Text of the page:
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10 Things You Need to Know About Reverse Mortgages


Posted: February 21, 2019 by Anna Jotham

Option for seniors should be given careful consideration

You’ve probably seen the television commercials about reverse mortgages and how they can be an option for seniors who own their homes and need some extra cash. And while it may seem like a great option to tap into the equity you’ve built in your property, there are many considerations when it comes to a reverse mortgage, and not all of them are immediately apparent, or mentioned in those commercials. So let’s put this under the microscope and lay out some of the many aspects of reverse mortgages that you should carefully consider. 

Reverse mortgages: the good, the bad, and the thought-provoking

  1. You must be a homeowner age 62 or older. 
  2. The amount you can get for your reverse mortgage depends on the equity you have in your property. If you’ve been paying down your mortgage for a long time and are in the home stretch, you will be able to take out more money.
  3. The youngest borrower determines how much money you can get on the loan. The older you are, the more you can take out. It may be tempting to leave a younger spouse off the loan to cash out a higher amount, but there’s a downside: depending on your loan, that younger spouse may be required to move out at the time of time of the older borrower’s death.
  4. The amount of your loan grows over time. That’s because, you receive money rather than paying a lender.
  5. You must annually certify to the lender that you still live in the home or the loan will come due.
  6. You can opt to take the money several ways: in a lump sum, in periodic payments, or you can get a line of credit that will let you take out money if or when you need it.
  7. Interest on a reverse mortgage is compounded, so it will be added to your loan balance periodically. Interest will be based on the higher loan balance when it is calculated.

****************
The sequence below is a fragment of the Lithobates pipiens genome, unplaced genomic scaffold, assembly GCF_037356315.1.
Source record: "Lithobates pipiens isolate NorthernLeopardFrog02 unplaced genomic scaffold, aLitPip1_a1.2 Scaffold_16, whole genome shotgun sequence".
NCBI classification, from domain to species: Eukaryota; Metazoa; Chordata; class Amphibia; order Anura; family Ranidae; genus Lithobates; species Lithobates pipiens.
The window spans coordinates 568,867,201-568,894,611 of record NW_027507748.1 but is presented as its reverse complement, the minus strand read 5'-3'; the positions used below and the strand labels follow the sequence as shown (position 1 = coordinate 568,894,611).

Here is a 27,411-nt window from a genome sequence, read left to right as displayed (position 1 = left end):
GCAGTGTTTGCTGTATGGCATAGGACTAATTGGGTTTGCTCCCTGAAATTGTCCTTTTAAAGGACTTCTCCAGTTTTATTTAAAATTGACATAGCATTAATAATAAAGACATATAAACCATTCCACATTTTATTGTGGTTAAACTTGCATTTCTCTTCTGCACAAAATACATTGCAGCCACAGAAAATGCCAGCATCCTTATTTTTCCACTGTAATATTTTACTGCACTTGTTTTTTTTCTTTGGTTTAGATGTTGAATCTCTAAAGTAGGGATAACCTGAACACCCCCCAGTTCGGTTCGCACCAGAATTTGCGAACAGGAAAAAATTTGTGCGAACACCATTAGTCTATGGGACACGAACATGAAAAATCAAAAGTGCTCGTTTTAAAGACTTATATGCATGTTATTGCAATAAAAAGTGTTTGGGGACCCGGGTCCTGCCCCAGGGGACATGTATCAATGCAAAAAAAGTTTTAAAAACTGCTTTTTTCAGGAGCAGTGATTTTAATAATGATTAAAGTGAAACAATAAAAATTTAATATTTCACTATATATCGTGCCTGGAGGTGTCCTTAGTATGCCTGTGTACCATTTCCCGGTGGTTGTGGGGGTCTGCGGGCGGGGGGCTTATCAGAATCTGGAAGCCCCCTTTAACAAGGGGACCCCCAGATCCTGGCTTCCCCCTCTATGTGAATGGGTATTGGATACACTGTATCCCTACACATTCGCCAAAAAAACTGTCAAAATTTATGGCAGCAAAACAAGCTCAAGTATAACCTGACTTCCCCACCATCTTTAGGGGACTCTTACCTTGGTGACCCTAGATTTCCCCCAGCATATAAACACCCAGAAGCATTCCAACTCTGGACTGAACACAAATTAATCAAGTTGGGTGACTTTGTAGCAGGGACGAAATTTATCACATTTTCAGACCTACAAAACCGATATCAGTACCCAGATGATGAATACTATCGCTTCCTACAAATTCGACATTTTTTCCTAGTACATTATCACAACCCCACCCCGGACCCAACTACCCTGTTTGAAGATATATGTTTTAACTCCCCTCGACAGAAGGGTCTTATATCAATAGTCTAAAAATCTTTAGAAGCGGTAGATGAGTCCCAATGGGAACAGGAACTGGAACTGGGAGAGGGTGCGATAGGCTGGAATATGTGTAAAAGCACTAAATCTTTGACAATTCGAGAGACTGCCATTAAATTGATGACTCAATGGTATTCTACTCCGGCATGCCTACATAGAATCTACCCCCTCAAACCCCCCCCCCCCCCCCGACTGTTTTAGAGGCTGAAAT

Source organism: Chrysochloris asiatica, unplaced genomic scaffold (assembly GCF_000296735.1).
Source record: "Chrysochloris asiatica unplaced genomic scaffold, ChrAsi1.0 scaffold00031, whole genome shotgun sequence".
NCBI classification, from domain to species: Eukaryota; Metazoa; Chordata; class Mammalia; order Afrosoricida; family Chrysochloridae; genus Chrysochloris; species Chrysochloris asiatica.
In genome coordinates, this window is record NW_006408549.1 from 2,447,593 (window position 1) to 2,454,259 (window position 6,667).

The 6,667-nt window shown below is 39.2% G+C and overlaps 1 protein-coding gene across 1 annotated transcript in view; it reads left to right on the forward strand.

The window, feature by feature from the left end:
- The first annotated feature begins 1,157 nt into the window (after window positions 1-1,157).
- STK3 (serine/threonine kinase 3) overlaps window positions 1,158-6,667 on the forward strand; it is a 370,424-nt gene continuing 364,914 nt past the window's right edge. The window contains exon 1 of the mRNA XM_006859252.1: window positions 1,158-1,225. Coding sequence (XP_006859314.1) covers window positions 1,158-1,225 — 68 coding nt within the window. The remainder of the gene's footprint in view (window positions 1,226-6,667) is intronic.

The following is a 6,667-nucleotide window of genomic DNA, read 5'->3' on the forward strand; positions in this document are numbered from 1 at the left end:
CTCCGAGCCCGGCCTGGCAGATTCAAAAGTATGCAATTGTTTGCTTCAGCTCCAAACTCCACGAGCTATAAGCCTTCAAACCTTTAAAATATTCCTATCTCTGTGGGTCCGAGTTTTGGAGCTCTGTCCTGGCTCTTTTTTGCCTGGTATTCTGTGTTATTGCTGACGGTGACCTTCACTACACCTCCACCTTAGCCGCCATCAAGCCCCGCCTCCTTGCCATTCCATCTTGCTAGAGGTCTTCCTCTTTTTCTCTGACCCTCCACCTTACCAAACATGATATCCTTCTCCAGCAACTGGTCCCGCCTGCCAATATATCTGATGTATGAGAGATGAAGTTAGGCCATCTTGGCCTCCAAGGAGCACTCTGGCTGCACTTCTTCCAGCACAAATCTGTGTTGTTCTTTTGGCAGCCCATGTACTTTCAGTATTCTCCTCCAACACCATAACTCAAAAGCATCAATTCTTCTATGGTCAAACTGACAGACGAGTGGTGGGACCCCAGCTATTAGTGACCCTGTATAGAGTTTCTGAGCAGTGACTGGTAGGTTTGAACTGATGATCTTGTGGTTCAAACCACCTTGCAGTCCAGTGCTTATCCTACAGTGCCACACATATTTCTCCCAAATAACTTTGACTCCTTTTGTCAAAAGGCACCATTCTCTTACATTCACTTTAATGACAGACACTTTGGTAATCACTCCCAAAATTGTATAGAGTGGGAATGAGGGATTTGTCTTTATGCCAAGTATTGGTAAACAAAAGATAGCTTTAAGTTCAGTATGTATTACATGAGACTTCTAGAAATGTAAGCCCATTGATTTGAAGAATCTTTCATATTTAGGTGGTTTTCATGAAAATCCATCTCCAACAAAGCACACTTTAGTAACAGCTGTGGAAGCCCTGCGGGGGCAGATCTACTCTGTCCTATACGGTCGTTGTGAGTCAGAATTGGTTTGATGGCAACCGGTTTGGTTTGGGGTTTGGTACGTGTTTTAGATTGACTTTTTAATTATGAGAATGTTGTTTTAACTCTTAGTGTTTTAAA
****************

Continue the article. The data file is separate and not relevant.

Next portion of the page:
8. Fees and closing costs can be substantial, and if you don’t pay these out of pocket they reduce the equity left in your home. That means if you try to sell your home, you will make less. And if you want to leave your home to your heirs, they will receive less.
  9. The balance of your loan comes due when you permanently move out of your home. That will include all of the money you received plus the interest on the money you borrowed. If you pass away and your heirs want to keep the home, the full amount is due.
  10. You’ll want to be certain you can afford ongoing expenses of home ownership. If you sense that you won’t be able to pay your homeowner’s insurance, your property taxes or other expenses related to your property, know that you could lose your home. The lender can call the loan due for any of these reasons. 

Reverse mortgages — a solution for some, a risk for others
There are many reasons someone might take out a reverse mortgage on their home, and certainly it may seem like a simple way to tap into the money you’ve invested in your property to pay off other expenses or bills. But as we’ve shown here, reverse mortgages carry risks, and they aren’t for everyone. Consider your options carefully, and if you decided to proceed, do some research to ensure you work with a reputable lender. In the end, you’ll protect what you worked so hard to build while gaining access to the finances you need. If you decide instead to downsize and purchase a smaller home, so as not to risk the equity in your current home, we’ll be happy to help you find the right place for you to spend this next chapter of your life. 




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